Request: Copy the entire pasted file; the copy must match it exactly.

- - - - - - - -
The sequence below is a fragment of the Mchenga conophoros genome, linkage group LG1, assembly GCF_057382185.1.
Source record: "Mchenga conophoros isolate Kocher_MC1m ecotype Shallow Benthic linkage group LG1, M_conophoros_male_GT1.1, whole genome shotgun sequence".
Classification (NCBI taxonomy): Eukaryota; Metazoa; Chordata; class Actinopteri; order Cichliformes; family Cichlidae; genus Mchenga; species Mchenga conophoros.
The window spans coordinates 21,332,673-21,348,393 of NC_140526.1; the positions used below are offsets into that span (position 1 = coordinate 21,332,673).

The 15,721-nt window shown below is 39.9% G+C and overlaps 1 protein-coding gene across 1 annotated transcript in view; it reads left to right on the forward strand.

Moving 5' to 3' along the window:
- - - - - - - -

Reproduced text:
The sequence below is a fragment of the Mchenga conophoros genome, linkage group LG1, assembly GCF_057382185.1.
Source record: "Mchenga conophoros isolate Kocher_MC1m ecotype Shallow Benthic linkage group LG1, M_conophoros_male_GT1.1, whole genome shotgun sequence".
Classification (NCBI taxonomy): Eukaryota; Metazoa; Chordata; class Actinopteri; order Cichliformes; family Cichlidae; genus Mchenga; species Mchenga conophoros.
The window spans coordinates 21,332,673-21,348,393 of NC_140526.1; the positions used below are offsets into that span (position 1 = coordinate 21,332,673).

The 15,721-nt window shown below is 39.9% G+C and overlaps 1 protein-coding gene across 1 annotated transcript in view; it reads left to right on the forward strand.

Moving 5' to 3' along the window: